Below you will find a selection of divorce related articles authored by Rhode Island divorce lawyer, David Slepkow. These articles are related to divorce in Providence Family Court. If you want to find other family law, divorce or custody articles and blog posts, please visit David Slepkow’s divorce law blog here.
Divorce Articles by Attorney David Slepkow:
Rhode Island Divorce Lawyer David Slepkow answers the following questions concerning Rhode Island alimony: Who Qualifies for an Alimony award in Rhode Island Family Court? What Factors must a Rhode Island Family Court Judge look at to determine whether a person qualifies for Spousal support in RI Family Court? If a person qualifies for spousal support, what factors must a judge or general magistrate look to determine the duration of alimony and the amount of alimony? What is the interrelationship of RI child custody, visitation and Child Support to a determination of alimony in RI? David discusses some issues concerning taxation and alimony and bankruptcy and alimony as well as contempt for failure to pay RI alimony. David includes a copy of the RI statutory law concerning alimony / spousal support.
This extensive RI divorce post by a Rhode Island divorce lawyer explains the Divorce process in RI and Providence Plantations from pre-filing decisions through a contested trial on the merits including divorce strategy. This legal article takes a potential litigant, husband or wife, through the entire Providence Family Court process from the initial stages of finding a Rhode Island divorce attorney to eventually entering final judgment of divorce. This extensive post includes information about uncontested divorces as well as highly contested divorce in Rhode Island. This matrimonial dissolution article explains the initial steps of selecting and obtaining an East Providence Family Law Lawyer, drafting the papers, seeking a divorce and the decision process at the commencement of the divorce. There is also information here concerning motions for temporary alimony, restraining orders / complaints protection from abuse & emergency motions.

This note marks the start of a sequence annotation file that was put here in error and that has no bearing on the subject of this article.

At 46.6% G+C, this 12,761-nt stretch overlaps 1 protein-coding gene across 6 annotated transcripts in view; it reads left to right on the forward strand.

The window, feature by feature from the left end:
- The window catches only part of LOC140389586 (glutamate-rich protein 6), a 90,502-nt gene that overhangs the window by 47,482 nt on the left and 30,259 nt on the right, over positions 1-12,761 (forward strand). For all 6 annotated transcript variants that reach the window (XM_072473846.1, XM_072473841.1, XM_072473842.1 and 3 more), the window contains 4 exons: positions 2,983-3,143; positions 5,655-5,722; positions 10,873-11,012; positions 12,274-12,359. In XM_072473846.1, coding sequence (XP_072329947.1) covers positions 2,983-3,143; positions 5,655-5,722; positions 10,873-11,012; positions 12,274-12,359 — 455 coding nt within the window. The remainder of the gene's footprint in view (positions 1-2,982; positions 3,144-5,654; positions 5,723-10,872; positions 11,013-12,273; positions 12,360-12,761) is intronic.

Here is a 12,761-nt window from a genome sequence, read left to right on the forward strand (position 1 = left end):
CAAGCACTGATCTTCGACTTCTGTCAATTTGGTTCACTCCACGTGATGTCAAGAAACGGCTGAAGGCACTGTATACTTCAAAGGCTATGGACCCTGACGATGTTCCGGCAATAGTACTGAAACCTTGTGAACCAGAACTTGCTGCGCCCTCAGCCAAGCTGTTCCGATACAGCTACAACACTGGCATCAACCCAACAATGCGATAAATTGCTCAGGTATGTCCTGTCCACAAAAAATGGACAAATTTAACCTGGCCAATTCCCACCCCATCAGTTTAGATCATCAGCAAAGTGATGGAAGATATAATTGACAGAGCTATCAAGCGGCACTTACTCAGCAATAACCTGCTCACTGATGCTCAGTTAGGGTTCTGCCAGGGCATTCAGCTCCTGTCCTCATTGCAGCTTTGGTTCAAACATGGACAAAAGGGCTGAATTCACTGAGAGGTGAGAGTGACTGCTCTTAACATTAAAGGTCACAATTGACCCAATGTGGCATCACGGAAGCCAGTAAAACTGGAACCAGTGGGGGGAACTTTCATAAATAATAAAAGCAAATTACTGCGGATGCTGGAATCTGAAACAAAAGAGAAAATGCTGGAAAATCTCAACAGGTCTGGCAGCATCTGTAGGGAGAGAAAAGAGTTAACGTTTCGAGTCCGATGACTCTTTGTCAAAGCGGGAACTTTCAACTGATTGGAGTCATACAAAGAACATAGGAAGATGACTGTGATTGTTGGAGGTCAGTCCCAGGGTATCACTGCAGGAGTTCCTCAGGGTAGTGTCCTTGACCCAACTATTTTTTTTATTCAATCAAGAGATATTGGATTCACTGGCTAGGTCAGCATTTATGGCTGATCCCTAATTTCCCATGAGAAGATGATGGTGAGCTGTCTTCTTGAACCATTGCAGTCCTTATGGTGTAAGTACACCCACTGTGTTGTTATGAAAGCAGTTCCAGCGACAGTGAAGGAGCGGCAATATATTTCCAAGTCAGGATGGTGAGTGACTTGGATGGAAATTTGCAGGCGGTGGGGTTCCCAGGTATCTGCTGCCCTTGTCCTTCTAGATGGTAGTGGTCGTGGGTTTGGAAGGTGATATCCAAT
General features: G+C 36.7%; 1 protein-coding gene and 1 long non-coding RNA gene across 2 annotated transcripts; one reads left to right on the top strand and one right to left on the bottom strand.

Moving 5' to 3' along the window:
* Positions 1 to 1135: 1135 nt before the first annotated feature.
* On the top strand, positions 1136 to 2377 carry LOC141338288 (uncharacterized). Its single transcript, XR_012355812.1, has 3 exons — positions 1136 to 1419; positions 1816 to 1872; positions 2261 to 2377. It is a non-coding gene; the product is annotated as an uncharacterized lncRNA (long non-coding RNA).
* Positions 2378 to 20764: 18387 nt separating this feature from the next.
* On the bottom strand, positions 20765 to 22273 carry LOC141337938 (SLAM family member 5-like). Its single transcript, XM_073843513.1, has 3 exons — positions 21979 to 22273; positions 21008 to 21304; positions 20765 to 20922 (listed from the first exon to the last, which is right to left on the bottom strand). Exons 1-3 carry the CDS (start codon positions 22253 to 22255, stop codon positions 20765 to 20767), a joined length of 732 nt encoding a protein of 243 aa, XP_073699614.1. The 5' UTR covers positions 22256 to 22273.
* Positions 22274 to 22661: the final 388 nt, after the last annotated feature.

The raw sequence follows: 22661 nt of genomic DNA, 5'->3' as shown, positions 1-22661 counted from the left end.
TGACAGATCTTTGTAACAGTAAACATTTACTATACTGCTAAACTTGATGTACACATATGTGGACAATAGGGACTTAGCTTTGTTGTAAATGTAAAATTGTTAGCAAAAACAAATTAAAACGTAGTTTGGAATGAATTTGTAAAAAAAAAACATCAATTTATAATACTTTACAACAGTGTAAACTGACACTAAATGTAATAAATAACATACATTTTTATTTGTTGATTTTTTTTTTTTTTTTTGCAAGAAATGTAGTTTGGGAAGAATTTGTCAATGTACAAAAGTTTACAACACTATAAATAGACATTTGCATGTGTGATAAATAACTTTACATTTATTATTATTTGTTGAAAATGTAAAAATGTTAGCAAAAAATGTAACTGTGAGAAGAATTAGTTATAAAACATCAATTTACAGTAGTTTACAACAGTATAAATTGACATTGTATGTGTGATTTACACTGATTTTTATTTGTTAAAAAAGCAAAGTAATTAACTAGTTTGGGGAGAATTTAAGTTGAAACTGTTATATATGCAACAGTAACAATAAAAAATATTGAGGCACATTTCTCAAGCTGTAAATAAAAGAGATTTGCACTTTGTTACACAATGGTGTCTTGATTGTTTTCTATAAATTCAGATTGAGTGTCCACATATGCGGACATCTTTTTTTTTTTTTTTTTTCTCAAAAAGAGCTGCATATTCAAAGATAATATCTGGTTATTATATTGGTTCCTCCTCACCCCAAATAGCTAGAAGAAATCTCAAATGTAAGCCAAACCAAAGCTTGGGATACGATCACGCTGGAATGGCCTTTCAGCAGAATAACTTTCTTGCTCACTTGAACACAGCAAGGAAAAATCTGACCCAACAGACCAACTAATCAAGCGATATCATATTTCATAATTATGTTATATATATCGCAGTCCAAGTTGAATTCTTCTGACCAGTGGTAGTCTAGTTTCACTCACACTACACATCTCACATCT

This post explains the RI Divorce process from filing a divorce complaint to trial by a Rhode Island family law attorney. This article addresses the difference between a nominal and contested divorce, settlement, answers to divorce complaint, the Nominal Hearing, residency laws and requirements, the discovery process and other issues concerning RI Divorce.
An uncontested divorce is a divorce that a RI divorce attorney may be able to effectuate for a reasonable flat fee. Even in an uncontested divorce, the Providence Divorce lawyer and the parties must still attend court for a short, perfunctory hearing commonly known as a “nominal” hearing.